In addition to its promotional effect, we explored computationally whether this anionic moiety increases local fluctuations of the electrostatic potential within the polymer, thus enhancing the charge separation. As an indicator of the possible charge separation tendency, we calculated the HOMO/LUMO locations for three different terminations of the same heptazine pentamer conformation using DFT as above (for computational details, see Supplementary Methods, Supplementary Figs 25–27 and Supplementary Table 7). Figure 5 shows the resulting orbitals for the pentamer terminated with NH2, proton-terminated NCN or potassium-coordinated NCN side groups, that is, three overall neutral molecules with increasing ionicity of the side group and counter charge. Obviously, the HOMO and LUMO for the case with K+ as the cation are well separated, significantly more localized and contained within different heptazine units of the pentamer, than those for the hydrogen-terminated case or the termination by NH2. We attribute the differences in preferential electron or hole locations on the pentamer to the stronger local electrostatic potential differences on different heptazine units because of the locations of the K+ cations. One consequence is the spatial separation of the electron–hole pair, thereby reducing their recombination and increasing their probability of interfacial charge transfer for the desired redox reaction. These results are similar to semiconductors with a built-in electric field, which lead to better charge separation and hence higher activity62,63. More significantly, the result implies that introducing an ionic moiety may be a valid strategy for enhancing charge separation in carbon nitrides. We also note again the observed colour change of the suspension during photocatalysis, which is attributed to a long-lived radical species. As exciton localization and charge separation have been considered to be the major limitation to the photocatalytic efficiency for carbon nitride-type materials64, our current work may open new avenues for rationally improving the photocatalytic activity of such systems.

Figure 5: HOMO and LUMO distribution on the carbon nitrides.
figure 5

(a) Melon pentamer. (b) and (c) Melon pentamer with all -NH2 replaced by NCN-, charge balanced by (b) protons and (c) potassium, calculated using the ic-PBEh functional (see page S8 and S36 for computational details).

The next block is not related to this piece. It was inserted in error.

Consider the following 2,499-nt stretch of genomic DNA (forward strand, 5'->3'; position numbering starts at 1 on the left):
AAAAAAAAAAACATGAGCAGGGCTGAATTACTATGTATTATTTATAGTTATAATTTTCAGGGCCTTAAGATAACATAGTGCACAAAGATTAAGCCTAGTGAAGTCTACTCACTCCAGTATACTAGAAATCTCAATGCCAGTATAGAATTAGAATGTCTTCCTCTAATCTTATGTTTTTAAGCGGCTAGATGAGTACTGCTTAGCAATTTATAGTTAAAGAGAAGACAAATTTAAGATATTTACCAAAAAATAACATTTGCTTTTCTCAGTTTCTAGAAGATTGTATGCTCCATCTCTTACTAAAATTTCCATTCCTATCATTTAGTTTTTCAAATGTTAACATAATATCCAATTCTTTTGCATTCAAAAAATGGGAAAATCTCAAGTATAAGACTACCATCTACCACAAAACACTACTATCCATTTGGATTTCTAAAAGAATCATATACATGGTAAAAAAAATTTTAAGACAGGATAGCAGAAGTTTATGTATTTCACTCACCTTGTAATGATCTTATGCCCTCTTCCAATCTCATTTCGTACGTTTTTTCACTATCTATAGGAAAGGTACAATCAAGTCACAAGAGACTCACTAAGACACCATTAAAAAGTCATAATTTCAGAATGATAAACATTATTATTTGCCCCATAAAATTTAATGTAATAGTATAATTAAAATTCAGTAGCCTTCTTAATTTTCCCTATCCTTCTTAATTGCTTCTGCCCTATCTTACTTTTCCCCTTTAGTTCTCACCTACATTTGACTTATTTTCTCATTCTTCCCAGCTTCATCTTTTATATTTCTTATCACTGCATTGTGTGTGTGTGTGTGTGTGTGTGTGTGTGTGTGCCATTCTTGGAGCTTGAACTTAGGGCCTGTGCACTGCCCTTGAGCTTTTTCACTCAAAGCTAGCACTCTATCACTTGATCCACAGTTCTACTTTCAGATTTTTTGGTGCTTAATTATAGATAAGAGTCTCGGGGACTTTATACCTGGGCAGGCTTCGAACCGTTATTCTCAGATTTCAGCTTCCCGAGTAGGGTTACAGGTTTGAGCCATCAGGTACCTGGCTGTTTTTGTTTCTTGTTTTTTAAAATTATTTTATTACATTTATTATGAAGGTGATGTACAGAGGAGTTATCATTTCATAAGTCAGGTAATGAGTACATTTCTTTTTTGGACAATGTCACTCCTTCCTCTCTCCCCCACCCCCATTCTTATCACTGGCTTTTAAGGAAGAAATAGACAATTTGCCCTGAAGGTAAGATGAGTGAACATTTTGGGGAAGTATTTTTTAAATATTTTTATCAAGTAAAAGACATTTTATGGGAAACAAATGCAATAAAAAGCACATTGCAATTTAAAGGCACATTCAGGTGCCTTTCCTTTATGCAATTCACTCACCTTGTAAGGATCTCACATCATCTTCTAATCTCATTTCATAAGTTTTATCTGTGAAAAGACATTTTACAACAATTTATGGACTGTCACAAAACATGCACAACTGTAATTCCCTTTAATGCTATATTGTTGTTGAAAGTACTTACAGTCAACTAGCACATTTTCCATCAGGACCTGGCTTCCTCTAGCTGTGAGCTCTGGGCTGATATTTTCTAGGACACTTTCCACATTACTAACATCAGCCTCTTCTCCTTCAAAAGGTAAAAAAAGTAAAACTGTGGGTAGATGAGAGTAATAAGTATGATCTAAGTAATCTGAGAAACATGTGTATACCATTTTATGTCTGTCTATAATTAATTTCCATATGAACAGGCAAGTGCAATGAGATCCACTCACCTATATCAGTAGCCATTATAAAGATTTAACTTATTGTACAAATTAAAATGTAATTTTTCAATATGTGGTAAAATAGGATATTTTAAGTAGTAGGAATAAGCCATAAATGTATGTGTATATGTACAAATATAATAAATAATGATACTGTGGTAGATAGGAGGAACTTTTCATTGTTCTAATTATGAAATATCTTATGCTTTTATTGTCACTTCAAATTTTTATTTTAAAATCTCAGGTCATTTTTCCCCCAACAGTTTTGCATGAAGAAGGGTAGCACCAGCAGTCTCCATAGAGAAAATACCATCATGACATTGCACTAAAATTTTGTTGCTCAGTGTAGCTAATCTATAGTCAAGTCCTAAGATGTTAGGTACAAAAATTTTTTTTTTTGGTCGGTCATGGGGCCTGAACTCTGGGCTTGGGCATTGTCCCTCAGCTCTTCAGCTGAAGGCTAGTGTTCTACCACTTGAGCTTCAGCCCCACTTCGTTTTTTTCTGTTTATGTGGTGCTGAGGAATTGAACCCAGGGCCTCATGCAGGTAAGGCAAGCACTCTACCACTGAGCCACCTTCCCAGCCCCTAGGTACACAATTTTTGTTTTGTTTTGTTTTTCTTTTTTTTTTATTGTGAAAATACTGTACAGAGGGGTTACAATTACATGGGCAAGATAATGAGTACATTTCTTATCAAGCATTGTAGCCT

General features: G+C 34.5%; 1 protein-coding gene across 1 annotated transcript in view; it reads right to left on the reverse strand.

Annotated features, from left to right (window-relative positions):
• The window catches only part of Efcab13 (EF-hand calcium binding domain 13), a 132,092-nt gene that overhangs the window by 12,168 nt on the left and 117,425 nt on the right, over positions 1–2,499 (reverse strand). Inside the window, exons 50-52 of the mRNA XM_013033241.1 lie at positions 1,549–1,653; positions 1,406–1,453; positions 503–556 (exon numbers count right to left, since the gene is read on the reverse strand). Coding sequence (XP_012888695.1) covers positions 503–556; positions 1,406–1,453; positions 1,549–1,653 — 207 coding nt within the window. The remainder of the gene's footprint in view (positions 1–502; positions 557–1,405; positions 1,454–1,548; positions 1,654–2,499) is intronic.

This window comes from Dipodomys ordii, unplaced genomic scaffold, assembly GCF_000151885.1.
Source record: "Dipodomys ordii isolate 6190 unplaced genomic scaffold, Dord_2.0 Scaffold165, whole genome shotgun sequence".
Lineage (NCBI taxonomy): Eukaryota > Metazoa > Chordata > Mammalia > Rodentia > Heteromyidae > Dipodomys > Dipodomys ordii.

Using heptazine-based molecular models for screening photocatalytic activity, we have identified catalytically relevant functional groups in amorphous melon. We then exploited this knowledge for rational catalyst design by populating amorphous melon with one of these groups, the anionic cyanamide moiety. This prototype catalyst evolves hydrogen at a stable rate at least 12 times higher than the unmodified melon and 18 times in terms of AQE at 400 nm. Characterization of the catalyst after photocatalysis and computational experiments suggest two roles of this moiety: (1) enhancing co-catalyst interactions and thus facilitating interfacial electron transfer to the platinum centres and (2) improving the separation of the photoexcited charges through built-in electrostatic potential differences across the heptazine polymer. In demonstrating this case of ‘defect engineering’ with cyanamide, we emphasize that such moieties may be present in the prototype polymer melon formed under certain synthesis conditions, based on the TGA-MS and MALDI–TOF analyses of amorphous melem and melon. These findings provide the rationale for the wide variation of photocatalytic activity as the synthesis conditions and the precursors used are changed, namely the differences in the amount and type of catalytically relevant ‘defects’ formed in the resulting material. Investigating the promotional role of such ‘defects’ thus offers a yet unexplored avenue to improving the intrinsic photocatalytic activity of polymeric carbon nitride. The methodologies, mechanistic insights and process of rational catalyst design demonstrated herein can be adapted to studying other light-driven reactions (oxygen evolution or CO2 reduction), as well as exploring other possible functional groups non-native to melon, which ultimately would provide the blueprint for the design of highly active, customizable heptazine-based photocatalysts.


Synthesis procedures